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Products > Chorizema 'Bush Flame'
Chorizema 'Bush Flame' - Flame Pea
Image of Chorizema 'Bush Flame'
[2nd Image]
Habit and Cultural Information
Category: Shrub
Family: Fabaceae = Pea Family
Origin: Australia (Australasia)
Evergreen: Yes
Flower Color: Orange & Pink
Bloomtime: Winter/Spring
Parentage: (C. cordatum X C. varium)
Height: 2-3 feet
Width: 2-3 feet
Exposure: Sun or Shade
Irrigation (H2O Info): Low Water Needs
Winter Hardiness: 20-25° F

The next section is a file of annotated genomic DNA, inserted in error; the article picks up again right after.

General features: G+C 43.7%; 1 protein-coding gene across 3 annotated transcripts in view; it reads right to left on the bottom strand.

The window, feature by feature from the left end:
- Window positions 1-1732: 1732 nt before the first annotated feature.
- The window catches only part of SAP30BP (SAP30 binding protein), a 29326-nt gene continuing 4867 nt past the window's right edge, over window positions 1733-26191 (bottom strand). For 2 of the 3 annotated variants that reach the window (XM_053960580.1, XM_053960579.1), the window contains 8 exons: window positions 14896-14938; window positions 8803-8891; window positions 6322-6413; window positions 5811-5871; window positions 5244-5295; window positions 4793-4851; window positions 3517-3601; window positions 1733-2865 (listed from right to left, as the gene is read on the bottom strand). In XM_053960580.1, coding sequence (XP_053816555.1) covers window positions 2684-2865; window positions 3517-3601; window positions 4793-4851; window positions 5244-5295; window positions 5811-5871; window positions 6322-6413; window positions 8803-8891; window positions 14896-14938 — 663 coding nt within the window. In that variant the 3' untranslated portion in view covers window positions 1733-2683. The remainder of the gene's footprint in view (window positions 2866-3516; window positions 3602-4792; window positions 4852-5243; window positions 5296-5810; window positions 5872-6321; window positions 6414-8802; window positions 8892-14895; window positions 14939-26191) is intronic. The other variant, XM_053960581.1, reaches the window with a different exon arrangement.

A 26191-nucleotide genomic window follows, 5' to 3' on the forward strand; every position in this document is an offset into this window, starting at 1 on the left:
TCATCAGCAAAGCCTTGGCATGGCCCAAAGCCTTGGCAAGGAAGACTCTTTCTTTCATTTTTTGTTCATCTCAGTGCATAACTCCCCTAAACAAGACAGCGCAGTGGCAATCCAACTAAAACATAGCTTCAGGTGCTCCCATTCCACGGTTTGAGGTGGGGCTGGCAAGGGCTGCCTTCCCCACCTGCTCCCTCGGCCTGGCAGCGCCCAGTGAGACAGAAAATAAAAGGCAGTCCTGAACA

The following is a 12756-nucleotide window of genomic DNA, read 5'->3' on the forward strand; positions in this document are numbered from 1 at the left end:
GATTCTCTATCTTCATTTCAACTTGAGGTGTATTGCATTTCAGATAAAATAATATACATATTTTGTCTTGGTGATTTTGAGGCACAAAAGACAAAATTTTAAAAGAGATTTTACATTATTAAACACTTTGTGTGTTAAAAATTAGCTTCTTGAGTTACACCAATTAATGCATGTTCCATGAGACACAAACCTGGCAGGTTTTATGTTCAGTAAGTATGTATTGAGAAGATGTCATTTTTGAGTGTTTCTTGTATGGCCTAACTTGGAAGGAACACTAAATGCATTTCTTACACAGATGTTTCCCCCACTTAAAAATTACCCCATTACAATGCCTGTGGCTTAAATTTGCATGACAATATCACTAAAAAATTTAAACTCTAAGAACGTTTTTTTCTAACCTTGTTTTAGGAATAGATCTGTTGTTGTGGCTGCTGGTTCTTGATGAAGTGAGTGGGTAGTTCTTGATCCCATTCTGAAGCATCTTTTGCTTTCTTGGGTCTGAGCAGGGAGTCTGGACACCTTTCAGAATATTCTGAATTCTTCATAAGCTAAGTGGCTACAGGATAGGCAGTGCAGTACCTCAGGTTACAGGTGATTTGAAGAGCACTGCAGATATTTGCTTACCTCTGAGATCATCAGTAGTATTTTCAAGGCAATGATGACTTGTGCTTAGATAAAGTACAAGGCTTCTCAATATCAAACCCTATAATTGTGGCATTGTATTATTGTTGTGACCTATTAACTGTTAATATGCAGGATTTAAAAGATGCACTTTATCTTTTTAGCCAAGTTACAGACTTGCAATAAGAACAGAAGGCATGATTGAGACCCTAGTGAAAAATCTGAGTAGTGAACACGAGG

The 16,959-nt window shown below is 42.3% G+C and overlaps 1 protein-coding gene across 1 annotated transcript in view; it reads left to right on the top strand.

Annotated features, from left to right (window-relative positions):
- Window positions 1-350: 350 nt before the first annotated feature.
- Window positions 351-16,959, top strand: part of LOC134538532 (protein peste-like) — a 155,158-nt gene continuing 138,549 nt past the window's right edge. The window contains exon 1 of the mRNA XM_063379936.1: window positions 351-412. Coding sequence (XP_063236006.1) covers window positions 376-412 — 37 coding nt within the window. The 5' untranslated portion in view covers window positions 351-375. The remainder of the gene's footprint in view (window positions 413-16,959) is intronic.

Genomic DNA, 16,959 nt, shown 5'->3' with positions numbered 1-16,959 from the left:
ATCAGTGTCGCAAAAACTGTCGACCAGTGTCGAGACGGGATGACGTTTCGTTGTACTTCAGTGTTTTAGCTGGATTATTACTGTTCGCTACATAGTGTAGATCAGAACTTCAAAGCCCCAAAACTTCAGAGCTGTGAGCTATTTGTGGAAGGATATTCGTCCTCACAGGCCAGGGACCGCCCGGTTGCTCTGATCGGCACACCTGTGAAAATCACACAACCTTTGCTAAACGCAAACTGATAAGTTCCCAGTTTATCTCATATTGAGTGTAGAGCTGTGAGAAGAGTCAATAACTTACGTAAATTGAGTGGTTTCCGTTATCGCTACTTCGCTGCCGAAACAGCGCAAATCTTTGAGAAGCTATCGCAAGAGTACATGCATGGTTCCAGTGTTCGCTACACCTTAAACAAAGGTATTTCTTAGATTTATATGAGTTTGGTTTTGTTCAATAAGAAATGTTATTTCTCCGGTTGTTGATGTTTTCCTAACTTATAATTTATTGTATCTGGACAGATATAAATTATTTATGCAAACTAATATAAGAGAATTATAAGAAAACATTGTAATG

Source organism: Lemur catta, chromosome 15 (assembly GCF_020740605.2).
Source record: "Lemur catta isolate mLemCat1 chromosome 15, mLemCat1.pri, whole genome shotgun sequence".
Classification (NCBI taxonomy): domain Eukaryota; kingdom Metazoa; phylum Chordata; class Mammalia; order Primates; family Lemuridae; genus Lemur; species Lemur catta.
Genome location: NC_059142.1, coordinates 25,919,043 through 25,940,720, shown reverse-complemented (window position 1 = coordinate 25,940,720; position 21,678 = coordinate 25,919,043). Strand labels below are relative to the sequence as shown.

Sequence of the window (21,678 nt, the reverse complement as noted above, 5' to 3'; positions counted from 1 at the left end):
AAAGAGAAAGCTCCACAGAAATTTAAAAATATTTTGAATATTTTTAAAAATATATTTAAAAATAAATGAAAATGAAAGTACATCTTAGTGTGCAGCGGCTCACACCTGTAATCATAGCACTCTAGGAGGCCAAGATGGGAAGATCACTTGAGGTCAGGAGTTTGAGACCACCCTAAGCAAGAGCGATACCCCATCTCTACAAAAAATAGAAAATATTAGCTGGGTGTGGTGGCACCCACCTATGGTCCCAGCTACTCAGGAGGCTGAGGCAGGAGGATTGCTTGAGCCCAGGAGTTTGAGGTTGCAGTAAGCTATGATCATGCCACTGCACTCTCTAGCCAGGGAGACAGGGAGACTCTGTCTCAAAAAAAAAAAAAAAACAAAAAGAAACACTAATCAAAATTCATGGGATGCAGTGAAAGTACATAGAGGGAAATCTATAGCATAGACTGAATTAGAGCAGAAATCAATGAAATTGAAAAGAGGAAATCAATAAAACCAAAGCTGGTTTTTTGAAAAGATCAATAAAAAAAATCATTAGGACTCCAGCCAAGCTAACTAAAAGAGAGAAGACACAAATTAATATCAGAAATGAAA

Chorizema 'Bush Flame' (Flame Pea) - An evergreen plant with arching to semi-erect sprays of brilliant orange and pink pea flowers with some bloom almost the year around and peak flowering from fall through early spring. 'Bush Flame' spreads to 2 to 3 feet tall by 3 feet wide or wider with bright green heart-shaped leaves. Grow in sun to light shade with good drainage. Best with water during dry periods. This plant prefers neutral to acidic well-drained soils. Excellent for rockeries, borders, large pots and will climb if given support. Frost hardy to low 20°s F. Chorizema 'Bush Flame' is a vigorous hybrid. It is reported to be a cross between the Heart Leafed Flame Pea, Chorizema cordatum and C. varium, which is actually considered to be a form of the Holly Flame Pea, Chorizema ilicifolium. Chorizema 'Bush Flame' is a Koala Blooms University of California Santa Cruz 2002 Plant Introduction. There are a couple of interpretations for what the French naturalist Jacques-Julien Houtou de Labillardière (1755–1834) intended when he named this genus in 1792 - one idea is that the name comes from the Greek word 'choros' meaning a "dance" and 'zema' meaning a "drinking vessel" with the idea that the plant was discovered near a waterhole by a thirsty expedition party. Another interpretation that is thought more likely is that Labillardiere constructed the name from the Greek words 'chorizo' meaning "separate" and 'nema' meaning a "thread" in reference to the free filaments of the flower.  The information about Chorizema 'Bush Flame' displayed on this page is based on research conducted in our nursery library and from online sources we consider reliable. We will also relate those observations made of this plant as it grows in our nursery gardens and in other gardens that we have visited, as well how the crops have performed in containers in our nursery field. We will also incorporate comments we receive from others and welcome hearing from anyone who has additional information, particularly when they share cultural information that would aid others in growing it.